Review: Arms (Switch) [4.0 UPDATE] - Japan-based Nintendo Podcasts, Videos & Reviews!


Sunday, December 10, 2017

Review: Arms (Switch) [4.0 UPDATE]

by Danny Bivens

ARMS version 3.0 and 4.0 updates.

Original review from July 2017 follows the updated text focusing on the 3.0 and 4.0 updates.

Nintendo has been good at sticking to their promise of keeping the updates rolling with Arms. Now is just as good of a time as any to get back into Arms with new stages, modes and characters keeping the game fresh.

Both of the updates bring a number of balance adjustments to characters and weapons and a whole lot more. Perhaps the biggest additions here were the new characters - Lola Pop, Misango and Springtron. While each of these three new characters bring something new to the table, I found myself having the most fun with Misango.

Similar to Byte & Barq, Misango comes with a buddy character that feels just as useful if not more than the robotic canine. This spirit buddy takes the form of a mask that can be worn by Misango after charging your punches for a certain amount of time. There are three different abilities that he can get that correspond to the spirit buddy being red, blue or yellow. Red makes Misango resistant to punches, increases damage to throws, but decreases his speed. Blue increases mobility but decreases arm girth and throw damage. Yellow fills up the Rush Meter faster, blocks incoming punches automatically when initiating a Rush Attack, but decreases movement speed and grab damage. All of this makes Misango an extremely versatile character, however, it is definitely challenging to master these nuances to gameplay.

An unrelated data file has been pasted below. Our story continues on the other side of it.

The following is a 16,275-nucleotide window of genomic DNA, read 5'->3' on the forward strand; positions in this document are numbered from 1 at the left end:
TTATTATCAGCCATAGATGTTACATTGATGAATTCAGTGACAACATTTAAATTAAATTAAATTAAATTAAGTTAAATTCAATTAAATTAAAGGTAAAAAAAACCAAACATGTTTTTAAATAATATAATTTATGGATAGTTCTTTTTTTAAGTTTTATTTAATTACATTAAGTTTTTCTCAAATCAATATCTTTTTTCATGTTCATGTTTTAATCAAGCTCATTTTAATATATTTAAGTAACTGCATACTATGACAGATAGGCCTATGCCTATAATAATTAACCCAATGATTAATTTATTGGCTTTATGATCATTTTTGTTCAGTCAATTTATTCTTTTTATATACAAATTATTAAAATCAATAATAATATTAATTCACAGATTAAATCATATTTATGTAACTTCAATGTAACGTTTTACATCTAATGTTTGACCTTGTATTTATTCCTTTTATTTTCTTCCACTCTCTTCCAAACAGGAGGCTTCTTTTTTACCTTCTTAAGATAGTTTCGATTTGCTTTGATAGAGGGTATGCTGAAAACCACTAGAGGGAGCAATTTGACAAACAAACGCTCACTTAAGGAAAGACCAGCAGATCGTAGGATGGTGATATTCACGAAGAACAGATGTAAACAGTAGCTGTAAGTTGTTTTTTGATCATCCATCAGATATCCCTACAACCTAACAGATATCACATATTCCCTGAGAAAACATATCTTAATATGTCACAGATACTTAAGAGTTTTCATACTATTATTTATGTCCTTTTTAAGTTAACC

New modes and features have also found their way into the game. In the same vein as Spatfests, Arms has a new limited time event called Party Crash. These events are very similar to the regular online Party Match, however, the Party Crash gives players bonuses for playing as specific characters and/or using specific arms in each fight. Every fifteen minutes, the bonuses for the lobby change, encouraging players to use a wide variety of arms over the entirety of the event.

Badges, the games answer to achievements, are a cool new feature that were introduced into Arms with the 3.2 update back in October 2017. Players unlock them by completing various achievements in the game. They range from doing simple things like just booting up the game to throwing 10,000 punches. The badges can be displayed alongside a player’s name in matches. Not only that, but the badges also give players in game credit that they can use to get more arms. There are well over one hundred of these in the game so that will likely keep players busy for quite a long time.

All of the updates with the new characters and modes have helped to keep the whole Arms experience fresh. Nintendo has added on to an already solid title to keep things more engaging. If you own Arms or are a lapsed player, now is a great time to get back into the fight.

Original review

When I first saw Arms back in January 2017, my immediate reaction was to avoid the game at all costs. I liked what I was seeing from the game visually, but the thought of motion controlled boxing AGAIN really turned me off. After sinking a significant amount of time into Nintendo’s latest take on the fighting genre, I have to admit. I’m impressed. It’s not perfect, but the visual style, art direction and overall experience are surprisingly unique and fun.